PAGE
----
Addicted in Alaska, Part 3 in a Series on Heroin Use in the State
Examining the economic effect of the Alaska heroin epidemic
If heroin addicts don’t get the help they need, according to drug counselors, everyone eventually suffers.
Addiction needs to be treated as a medical illness, “like diabetes,” Laflen said.
“It's not an addict,” she said. “It's a person with an addiction.”
“The thing that people don't realize is 70 percent of the people in this program [are] women,” Greene said. “Heads of households. So if mom don't get her fix, ain't nobody in the house eating. Kids go without. Mom pawning PlayStation 3s, Xboxes and videos in order to get her fix. So there are kids going to school every day, dirty, hungry, without coats in this cold winter because mom is spending everything on her opiate addiction.”
In Anchorage, police said, more burglaries, prostitution cases and overdose deaths are being traced back to heroin.
And it all began with some pain, then a pill.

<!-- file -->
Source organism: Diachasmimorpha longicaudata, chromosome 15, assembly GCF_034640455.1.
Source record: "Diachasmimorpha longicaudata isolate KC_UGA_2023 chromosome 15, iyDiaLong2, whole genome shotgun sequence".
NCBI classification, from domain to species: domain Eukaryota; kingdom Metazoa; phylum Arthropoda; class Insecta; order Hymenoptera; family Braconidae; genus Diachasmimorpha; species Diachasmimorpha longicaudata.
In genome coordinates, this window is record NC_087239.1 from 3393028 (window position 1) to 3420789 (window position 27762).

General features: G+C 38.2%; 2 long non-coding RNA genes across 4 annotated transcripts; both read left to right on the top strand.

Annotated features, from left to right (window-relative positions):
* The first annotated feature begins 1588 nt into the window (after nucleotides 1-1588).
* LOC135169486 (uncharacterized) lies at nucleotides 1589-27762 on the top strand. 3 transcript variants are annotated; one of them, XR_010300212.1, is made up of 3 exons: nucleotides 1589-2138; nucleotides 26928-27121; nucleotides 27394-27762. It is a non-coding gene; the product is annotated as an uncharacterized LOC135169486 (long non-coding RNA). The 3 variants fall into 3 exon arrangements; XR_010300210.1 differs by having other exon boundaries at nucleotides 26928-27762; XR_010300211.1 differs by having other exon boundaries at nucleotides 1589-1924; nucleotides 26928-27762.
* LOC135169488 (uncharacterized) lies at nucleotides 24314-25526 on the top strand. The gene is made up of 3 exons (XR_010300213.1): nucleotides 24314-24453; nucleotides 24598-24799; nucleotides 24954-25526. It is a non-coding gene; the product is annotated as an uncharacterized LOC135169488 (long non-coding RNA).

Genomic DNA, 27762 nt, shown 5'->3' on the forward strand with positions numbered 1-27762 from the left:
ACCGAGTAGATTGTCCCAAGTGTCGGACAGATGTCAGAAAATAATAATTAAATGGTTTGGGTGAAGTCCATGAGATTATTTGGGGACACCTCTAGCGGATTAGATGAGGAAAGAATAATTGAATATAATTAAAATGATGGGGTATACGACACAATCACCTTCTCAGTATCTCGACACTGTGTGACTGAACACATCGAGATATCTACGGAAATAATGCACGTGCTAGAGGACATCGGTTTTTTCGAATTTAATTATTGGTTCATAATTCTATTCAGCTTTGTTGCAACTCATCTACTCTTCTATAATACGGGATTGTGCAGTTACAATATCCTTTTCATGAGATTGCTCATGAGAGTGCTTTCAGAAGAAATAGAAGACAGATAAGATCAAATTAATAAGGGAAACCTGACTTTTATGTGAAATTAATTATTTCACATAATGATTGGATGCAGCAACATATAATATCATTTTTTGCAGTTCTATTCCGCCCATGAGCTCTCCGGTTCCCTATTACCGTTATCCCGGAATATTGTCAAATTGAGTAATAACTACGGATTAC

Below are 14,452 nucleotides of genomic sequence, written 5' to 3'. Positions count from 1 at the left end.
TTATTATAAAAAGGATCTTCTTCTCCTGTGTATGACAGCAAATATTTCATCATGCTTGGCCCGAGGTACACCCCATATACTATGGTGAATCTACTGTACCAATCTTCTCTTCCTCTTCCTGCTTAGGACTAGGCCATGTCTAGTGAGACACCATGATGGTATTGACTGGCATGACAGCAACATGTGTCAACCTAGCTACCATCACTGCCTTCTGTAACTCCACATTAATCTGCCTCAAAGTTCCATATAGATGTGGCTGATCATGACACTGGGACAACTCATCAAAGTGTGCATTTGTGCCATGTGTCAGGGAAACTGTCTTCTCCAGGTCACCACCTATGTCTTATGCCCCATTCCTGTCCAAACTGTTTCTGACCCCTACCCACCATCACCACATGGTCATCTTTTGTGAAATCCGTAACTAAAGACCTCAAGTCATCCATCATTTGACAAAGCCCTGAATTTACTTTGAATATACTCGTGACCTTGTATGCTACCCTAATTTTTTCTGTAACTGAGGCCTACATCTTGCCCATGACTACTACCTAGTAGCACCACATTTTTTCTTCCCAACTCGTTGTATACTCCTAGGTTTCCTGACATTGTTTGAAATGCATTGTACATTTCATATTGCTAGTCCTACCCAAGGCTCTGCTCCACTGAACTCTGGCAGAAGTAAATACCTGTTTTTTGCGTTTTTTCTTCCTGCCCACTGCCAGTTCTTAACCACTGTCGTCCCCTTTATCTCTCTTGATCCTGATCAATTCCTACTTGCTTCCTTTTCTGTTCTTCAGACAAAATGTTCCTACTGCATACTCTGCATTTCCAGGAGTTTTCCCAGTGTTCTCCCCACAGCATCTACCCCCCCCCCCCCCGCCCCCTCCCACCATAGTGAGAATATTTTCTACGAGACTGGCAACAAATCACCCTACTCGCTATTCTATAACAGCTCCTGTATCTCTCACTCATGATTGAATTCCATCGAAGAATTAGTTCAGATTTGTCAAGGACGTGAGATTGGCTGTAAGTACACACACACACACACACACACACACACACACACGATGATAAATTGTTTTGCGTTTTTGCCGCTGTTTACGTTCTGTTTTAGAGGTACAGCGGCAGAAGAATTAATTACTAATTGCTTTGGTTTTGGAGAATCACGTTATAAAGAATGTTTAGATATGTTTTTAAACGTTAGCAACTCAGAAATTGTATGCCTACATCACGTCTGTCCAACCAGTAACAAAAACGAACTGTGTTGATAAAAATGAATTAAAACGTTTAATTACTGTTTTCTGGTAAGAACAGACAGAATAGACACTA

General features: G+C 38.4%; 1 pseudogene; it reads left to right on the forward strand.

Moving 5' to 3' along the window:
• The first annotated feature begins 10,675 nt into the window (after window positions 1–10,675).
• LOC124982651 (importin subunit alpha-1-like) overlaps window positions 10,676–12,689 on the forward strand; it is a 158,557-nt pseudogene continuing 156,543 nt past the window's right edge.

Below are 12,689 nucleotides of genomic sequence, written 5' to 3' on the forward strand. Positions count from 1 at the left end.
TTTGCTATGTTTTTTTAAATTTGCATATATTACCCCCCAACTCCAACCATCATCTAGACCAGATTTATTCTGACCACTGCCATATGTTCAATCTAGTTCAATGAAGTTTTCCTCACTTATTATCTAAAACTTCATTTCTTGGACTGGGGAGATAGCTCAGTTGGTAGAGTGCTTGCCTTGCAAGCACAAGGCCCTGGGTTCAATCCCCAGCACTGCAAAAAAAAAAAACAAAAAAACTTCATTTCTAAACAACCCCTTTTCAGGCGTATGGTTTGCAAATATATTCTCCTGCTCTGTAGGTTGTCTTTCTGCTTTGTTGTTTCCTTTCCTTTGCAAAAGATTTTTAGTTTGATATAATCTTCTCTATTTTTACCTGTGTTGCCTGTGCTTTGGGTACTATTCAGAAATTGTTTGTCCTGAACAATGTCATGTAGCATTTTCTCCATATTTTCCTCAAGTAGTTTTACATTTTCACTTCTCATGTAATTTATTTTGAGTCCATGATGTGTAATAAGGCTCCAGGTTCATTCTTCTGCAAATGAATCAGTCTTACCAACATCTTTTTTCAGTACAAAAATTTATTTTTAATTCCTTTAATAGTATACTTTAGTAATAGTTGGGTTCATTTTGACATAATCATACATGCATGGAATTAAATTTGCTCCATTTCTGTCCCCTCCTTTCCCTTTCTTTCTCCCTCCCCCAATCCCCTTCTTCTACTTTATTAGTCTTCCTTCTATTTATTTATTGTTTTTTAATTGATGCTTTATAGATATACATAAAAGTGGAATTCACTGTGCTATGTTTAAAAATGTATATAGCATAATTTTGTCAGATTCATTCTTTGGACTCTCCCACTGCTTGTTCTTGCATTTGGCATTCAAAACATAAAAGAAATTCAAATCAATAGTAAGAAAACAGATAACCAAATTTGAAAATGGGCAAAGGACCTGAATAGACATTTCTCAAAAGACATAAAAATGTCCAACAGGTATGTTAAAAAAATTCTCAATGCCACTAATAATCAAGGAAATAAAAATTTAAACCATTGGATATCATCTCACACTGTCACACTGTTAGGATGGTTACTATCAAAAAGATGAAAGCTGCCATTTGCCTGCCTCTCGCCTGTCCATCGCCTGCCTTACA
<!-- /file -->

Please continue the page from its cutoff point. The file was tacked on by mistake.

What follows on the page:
The state spends about $29 million on substance abuse treatment—about $1 million of which is for heroin and opiate addiction.
Given the rapid rise in the number of heroin addicts in Alaska, drug counselors say that's not enough.
CBS 11 News called several lawmakers' offices to see whether treatment for heroin abuse would be funded this legislative session.
None of them called us back, except Senator Johnny Ellis’s staffers, who said there is a backlog of requests from all over the state—Nome, Bethel, Sitka, Kenai, Fairbanks—to build substance abuse treatment centers and to expand existing centers, like Center for Drug Problems and Clitheroe Center in Anchorage.